With the holiday season now inescapably upon us, I've decided to perform a public service to any of you who might be visiting New York in the near future. I often say "I hate tourists," but it's really not true. I like them. I like that I live in a place that people want to visit. And my business needs them. If I see someone who's confused on the subway I'll usually try to help him get where he's going.
But if I see someone who's confused on the street and therefore has stopped in the middle of a crowded intersection to consult a map, I will knock him down. I just don't get it. What is it about New York that turns people into complete idiots with no concept of the world around them? I'd like to give them the benefit of the doubt and say that New York is the most crowded and overwhelming place they've ever been, but in thinking about this post I realized that most people just don't know how to behave in a crowd. And I don't think you can blame that on being from the 'burbs. The mall on Christmas Eve can't be much better than Times Square at rush hour. You may not have subways where you come from, but you still have elevators and escalators and presumably stairs. I got just as frustrated by stupidity in my college dining hall as I do here...which begs the obvious observation, Maybe it's me, but I'm choosing to ignore that for now, and instead take my preferred approach of acting like I know what's best for everyone with the following Tips for Tourists...
- First and foremost, Please remember that people actually live here.
- It's an easy thing to forget, especially as Times Square gets to look more and more like Las Vegas, but this is not Disneyworld's New York Land, it's a city full of people who are just trying to get through the day. The sidewalk is not a line for a theme park ride, and the people who look cranky and rushed are not animatronics. It's fine to idle while you take in the sights, but please do so off to the side, and allow the people who work in those sights get to where they need to go. It's important to remember that not everything here exists for your amusement. It's an extreme example, but in winter 2001 I was appalled to see not one, but several families posing for group photos in front of World Trade Center debris! What the hell is wrong with these people!! Many things are here for your enjoyment. Have fun. Some of us are just trying to go about our business.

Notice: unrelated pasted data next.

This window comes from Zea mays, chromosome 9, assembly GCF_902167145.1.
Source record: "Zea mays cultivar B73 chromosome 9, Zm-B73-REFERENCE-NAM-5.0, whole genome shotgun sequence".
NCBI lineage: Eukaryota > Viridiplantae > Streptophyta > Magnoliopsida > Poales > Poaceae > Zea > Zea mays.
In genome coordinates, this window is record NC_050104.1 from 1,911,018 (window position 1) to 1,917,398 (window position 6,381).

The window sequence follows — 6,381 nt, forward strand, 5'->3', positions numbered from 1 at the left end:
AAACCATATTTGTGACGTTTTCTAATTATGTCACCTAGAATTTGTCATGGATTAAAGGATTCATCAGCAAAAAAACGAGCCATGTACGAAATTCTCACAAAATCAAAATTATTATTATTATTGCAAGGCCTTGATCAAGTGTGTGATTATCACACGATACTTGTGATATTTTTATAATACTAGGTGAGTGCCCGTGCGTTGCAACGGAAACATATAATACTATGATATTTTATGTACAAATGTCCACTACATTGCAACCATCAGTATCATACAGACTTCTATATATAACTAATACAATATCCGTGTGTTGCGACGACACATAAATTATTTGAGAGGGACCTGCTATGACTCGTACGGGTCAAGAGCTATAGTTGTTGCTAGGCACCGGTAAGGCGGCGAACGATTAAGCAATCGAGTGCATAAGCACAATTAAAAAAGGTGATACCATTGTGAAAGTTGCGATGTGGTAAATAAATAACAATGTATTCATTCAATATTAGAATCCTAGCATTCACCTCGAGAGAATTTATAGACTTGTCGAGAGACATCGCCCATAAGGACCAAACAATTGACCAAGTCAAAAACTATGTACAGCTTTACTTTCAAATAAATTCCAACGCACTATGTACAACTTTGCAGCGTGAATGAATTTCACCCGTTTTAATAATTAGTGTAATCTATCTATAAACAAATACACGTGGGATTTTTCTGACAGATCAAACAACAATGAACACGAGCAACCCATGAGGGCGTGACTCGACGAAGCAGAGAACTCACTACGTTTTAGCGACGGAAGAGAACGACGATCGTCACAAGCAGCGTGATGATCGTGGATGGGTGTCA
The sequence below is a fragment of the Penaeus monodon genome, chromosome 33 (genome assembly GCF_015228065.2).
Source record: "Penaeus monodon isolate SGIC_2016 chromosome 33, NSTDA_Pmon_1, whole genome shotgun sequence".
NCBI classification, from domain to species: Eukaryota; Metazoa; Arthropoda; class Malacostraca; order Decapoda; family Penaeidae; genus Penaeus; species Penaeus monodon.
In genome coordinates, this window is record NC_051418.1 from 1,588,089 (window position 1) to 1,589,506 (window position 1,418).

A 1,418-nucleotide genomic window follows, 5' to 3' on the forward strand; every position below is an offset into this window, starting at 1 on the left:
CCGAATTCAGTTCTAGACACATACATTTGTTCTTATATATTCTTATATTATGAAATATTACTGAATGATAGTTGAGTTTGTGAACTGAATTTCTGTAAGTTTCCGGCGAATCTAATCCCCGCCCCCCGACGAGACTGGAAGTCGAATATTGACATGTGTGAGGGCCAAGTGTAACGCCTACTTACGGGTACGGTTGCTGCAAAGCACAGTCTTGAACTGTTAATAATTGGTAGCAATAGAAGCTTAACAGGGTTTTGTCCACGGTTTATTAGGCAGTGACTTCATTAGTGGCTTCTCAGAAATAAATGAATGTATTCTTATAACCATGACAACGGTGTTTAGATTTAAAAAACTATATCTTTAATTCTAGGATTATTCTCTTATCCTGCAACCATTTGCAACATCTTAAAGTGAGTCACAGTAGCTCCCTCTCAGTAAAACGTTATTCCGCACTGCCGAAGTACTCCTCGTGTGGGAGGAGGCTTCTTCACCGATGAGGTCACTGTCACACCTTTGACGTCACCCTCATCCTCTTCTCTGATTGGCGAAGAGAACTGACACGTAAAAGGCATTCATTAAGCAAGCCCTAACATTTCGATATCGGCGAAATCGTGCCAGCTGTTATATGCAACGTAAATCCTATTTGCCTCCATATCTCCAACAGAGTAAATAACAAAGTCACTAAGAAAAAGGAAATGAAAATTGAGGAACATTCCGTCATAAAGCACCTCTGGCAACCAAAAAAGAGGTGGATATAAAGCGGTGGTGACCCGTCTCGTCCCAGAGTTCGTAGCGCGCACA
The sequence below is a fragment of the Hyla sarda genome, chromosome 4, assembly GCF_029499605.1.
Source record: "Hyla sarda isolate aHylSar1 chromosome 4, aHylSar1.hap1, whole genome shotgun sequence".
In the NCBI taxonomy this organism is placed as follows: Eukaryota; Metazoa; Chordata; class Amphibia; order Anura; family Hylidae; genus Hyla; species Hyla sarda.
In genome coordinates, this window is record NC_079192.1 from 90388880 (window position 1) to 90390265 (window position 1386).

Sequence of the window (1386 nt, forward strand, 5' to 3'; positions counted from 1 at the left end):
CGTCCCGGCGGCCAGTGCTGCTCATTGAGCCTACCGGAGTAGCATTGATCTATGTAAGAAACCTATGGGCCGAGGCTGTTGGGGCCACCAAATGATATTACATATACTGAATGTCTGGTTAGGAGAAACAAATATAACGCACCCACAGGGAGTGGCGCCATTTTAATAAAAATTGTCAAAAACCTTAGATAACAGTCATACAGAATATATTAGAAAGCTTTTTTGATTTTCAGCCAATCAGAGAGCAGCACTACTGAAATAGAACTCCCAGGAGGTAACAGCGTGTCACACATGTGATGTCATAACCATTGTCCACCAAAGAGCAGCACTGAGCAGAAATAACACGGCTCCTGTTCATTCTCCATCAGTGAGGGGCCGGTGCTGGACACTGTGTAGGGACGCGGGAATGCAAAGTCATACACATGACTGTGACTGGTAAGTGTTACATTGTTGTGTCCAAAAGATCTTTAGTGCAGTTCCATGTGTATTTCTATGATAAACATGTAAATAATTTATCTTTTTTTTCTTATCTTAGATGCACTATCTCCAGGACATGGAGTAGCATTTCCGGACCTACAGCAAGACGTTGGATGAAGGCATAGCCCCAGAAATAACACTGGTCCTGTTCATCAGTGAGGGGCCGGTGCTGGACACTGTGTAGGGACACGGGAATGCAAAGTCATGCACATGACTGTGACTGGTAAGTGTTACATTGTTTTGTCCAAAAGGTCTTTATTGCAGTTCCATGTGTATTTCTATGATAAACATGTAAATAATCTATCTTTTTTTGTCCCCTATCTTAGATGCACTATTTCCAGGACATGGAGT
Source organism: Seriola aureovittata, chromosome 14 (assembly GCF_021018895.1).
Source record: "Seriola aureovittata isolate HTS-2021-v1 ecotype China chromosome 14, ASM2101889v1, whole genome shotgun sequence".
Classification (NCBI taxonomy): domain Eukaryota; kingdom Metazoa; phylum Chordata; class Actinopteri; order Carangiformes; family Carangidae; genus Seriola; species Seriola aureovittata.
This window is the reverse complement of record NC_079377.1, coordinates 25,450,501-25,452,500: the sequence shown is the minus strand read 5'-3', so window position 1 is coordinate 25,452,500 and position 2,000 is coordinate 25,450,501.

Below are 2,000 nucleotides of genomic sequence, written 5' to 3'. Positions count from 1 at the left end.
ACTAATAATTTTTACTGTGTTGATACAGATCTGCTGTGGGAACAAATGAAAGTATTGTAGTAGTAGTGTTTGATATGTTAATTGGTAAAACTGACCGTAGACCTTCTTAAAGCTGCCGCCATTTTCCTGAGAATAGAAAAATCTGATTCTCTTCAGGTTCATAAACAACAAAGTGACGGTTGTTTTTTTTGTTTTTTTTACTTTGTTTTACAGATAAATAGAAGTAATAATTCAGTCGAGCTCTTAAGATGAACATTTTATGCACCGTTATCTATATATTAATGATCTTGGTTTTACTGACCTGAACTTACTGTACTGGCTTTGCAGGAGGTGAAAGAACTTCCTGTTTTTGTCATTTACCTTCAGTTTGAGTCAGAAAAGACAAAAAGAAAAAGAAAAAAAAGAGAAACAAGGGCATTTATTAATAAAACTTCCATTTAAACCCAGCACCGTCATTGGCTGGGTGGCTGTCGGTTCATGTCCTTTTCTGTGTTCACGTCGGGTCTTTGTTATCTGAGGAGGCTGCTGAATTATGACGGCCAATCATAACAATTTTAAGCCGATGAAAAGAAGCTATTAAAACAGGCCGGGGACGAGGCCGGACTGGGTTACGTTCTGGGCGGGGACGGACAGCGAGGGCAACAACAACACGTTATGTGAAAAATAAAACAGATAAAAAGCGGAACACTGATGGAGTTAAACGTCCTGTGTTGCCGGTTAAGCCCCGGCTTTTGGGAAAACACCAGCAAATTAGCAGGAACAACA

- Just because you've reached your destination, it doesn't mean that everyone behind you has.
- Don't take one step on to or off of a subway, elevator, escalator or staircase and then stop. Don't walk through the revolving door into Macy's and then stop. The person behind you will have nowhere to go and have no choice but to shove you.
- Similarly, Don't stop short or make an unexpected turn in the middle of traffic.
- Seriously, I don't care how great the view of the Empire State Building is from the exact spot you just stepped into, or how important it is that you've just realized you passed your destination, or how urgently you need to check your map. Step to the side, and get out of the way, or you will be knocked down. And no one will feel sympathy for you, except perhaps another tourist, who will be knocked down if he stops to help you.
- Don't block small spaces that other people might have to enter or get through.
- Are you sensing a pattern here?
- Don't gesticulate wildly.
- You may not be used to such crowded places. Here's the thing: If you flail about while talking or giving directions, or do that weird power-walking thing with your arm that some people seem to do no matter how slowly they're moving, you will very likely hit someone. And we will very likely hit back.
- Treat your bag as an extension of your body
- It's for your own safety (purse-snatching and whatnot), but for ours too. Just because you can't really feel it when you hit someone with your enormous bag, that doesn't mean the person who's been hit can't feel it.
- I know that you are terrified of losing your family in the big bad city, but please do not walk hand-in-hand in groups of more than two. If you must, walk quickly.
- Most sidewalks are only 3 or 4 people wide in each direction (imagine a 4-lane, 2-way highway). When you create a Wall of Slowness, you're just pissing people off. A lot. Of course children must be minded, but some of you may need to split up into smaller groups. It's okay, you won't get lost because...
- Most of the streets are numbered...
- One of the beautiful things about most of Manhattan is that the streets are in a numbered grid. That makes it hard to get lost. Really. Trust your instincts, Young Skywalker. Or at least your ability to count. Which way is 42nd Street? Well, if you're on 46th Street now, and you were just on 47th Street, you're going the right way. It ain't rocket science, folks.
- ...but you may get lost below 14th Street.
- And that's okay. Many natives get lost below 14th Street, where the grid disappears and named streets prevail. It's okay to ask for directions, you won't get mugged. It is not okay however to forget the golden rule and pretend you're in your own private Sex and the City studio tour. Get out of the way. Don't crowd the shop windows looking at shiny objects if you need to block the sidewalk to do so. Take turns. 'Cause the sidewalks are even narrower in SoHo.
- Okay, enough "don'ts", here's a big "do:" Go to an Off-Broadway show